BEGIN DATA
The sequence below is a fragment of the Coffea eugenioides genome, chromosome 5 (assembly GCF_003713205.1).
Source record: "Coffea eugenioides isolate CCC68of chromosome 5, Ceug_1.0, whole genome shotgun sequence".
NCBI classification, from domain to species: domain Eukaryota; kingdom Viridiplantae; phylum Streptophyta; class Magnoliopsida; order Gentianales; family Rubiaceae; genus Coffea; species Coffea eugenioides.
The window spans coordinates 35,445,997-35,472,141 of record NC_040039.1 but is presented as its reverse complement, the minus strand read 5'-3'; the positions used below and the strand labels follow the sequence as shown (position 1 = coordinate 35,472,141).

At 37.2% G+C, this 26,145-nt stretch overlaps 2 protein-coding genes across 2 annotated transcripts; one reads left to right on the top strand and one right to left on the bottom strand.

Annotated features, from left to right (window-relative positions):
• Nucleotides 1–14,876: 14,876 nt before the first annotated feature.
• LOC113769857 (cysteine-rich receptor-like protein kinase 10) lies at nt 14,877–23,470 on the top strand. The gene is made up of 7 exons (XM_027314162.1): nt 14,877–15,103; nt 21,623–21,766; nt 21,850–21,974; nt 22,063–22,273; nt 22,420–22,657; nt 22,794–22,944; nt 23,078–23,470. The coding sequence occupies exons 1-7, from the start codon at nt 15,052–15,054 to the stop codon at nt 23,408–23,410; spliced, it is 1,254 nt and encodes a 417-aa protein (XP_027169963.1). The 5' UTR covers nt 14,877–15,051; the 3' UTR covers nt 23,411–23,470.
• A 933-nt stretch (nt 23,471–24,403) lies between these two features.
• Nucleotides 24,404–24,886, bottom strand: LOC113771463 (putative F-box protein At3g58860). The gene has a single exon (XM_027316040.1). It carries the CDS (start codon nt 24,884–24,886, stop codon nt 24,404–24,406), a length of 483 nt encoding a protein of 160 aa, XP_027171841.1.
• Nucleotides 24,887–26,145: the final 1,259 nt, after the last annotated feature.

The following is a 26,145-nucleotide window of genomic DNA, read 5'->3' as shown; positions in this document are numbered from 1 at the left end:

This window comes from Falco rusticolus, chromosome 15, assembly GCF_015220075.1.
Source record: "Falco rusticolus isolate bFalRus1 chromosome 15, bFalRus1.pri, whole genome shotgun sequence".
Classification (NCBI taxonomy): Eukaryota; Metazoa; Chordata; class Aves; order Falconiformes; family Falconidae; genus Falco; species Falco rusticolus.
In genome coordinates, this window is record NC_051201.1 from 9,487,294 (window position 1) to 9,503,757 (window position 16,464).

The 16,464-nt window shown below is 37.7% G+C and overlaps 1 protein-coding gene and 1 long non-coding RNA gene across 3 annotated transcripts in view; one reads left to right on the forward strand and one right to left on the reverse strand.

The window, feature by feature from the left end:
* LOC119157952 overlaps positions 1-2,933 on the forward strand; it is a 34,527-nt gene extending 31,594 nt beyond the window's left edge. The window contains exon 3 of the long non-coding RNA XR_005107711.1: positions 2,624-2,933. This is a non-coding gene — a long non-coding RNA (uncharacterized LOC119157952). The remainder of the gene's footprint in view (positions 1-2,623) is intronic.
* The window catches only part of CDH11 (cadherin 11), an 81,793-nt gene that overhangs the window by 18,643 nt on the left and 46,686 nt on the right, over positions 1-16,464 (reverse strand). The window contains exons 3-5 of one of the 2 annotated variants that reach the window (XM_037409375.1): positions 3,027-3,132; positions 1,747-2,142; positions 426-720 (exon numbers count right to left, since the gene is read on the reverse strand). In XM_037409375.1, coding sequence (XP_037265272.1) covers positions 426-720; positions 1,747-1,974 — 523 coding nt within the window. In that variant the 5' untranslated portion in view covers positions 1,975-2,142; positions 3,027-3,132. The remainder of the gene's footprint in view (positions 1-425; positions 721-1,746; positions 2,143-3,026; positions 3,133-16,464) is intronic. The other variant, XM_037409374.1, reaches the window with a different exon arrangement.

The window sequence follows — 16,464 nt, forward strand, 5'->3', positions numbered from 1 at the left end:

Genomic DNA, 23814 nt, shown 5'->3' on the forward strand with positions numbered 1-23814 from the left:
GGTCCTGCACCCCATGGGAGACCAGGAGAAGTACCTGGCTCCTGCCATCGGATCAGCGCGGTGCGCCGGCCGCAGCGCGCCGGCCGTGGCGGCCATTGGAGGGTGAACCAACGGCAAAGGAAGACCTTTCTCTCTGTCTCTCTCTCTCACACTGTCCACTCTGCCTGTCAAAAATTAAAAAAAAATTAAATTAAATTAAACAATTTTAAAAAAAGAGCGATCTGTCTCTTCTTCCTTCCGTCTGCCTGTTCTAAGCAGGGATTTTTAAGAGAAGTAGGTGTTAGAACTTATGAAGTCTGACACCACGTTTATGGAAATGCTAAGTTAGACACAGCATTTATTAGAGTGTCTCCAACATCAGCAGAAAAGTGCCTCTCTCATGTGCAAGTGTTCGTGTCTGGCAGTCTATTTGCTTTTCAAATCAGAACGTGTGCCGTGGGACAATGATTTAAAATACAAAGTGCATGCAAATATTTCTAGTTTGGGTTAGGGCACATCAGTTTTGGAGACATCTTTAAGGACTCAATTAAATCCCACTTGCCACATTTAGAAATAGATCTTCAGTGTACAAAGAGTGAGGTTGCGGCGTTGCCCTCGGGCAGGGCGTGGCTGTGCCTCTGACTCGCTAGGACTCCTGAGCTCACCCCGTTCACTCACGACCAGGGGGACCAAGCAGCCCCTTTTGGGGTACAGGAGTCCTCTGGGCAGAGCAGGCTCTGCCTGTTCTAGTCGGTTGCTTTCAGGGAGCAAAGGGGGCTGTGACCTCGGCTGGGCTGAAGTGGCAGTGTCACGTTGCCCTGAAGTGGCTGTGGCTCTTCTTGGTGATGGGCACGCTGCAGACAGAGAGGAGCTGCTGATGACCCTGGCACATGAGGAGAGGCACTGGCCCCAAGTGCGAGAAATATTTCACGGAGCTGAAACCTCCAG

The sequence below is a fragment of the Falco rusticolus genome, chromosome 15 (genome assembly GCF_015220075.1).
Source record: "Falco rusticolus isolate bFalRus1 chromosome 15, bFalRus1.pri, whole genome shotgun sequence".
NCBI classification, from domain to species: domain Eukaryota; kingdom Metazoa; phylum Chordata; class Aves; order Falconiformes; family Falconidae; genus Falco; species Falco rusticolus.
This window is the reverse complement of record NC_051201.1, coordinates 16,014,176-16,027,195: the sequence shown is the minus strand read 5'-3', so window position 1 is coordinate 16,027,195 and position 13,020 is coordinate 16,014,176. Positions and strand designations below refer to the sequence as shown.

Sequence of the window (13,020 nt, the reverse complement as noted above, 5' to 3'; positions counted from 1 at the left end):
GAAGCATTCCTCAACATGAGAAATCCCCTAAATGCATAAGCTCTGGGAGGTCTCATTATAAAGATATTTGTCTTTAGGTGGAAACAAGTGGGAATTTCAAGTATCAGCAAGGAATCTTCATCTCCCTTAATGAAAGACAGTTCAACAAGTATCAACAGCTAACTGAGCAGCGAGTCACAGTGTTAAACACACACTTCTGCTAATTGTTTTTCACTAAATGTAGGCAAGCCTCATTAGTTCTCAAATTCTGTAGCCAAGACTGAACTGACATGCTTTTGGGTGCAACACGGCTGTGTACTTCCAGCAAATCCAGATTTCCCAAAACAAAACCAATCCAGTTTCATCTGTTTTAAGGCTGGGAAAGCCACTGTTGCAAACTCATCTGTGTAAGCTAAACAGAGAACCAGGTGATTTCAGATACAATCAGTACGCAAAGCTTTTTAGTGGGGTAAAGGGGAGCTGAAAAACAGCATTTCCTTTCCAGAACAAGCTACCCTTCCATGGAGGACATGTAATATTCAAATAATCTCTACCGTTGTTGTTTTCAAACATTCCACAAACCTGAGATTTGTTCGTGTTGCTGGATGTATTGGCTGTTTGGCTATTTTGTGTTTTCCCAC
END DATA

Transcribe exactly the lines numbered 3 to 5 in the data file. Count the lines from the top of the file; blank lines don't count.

NCBI classification, from domain to species: domain Eukaryota; kingdom Viridiplantae; phylum Streptophyta; class Magnoliopsida; order Gentianales; family Rubiaceae; genus Coffea; species Coffea eugenioides.
The window spans coordinates 35,445,997-35,472,141 of record NC_040039.1 but is presented as its reverse complement, the minus strand read 5'-3'; the positions used below and the strand labels follow the sequence as shown (position 1 = coordinate 35,472,141).

At 37.2% G+C, this 26,145-nt stretch overlaps 2 protein-coding genes across 2 annotated transcripts; one reads left to right on the top strand and one right to left on the bottom strand.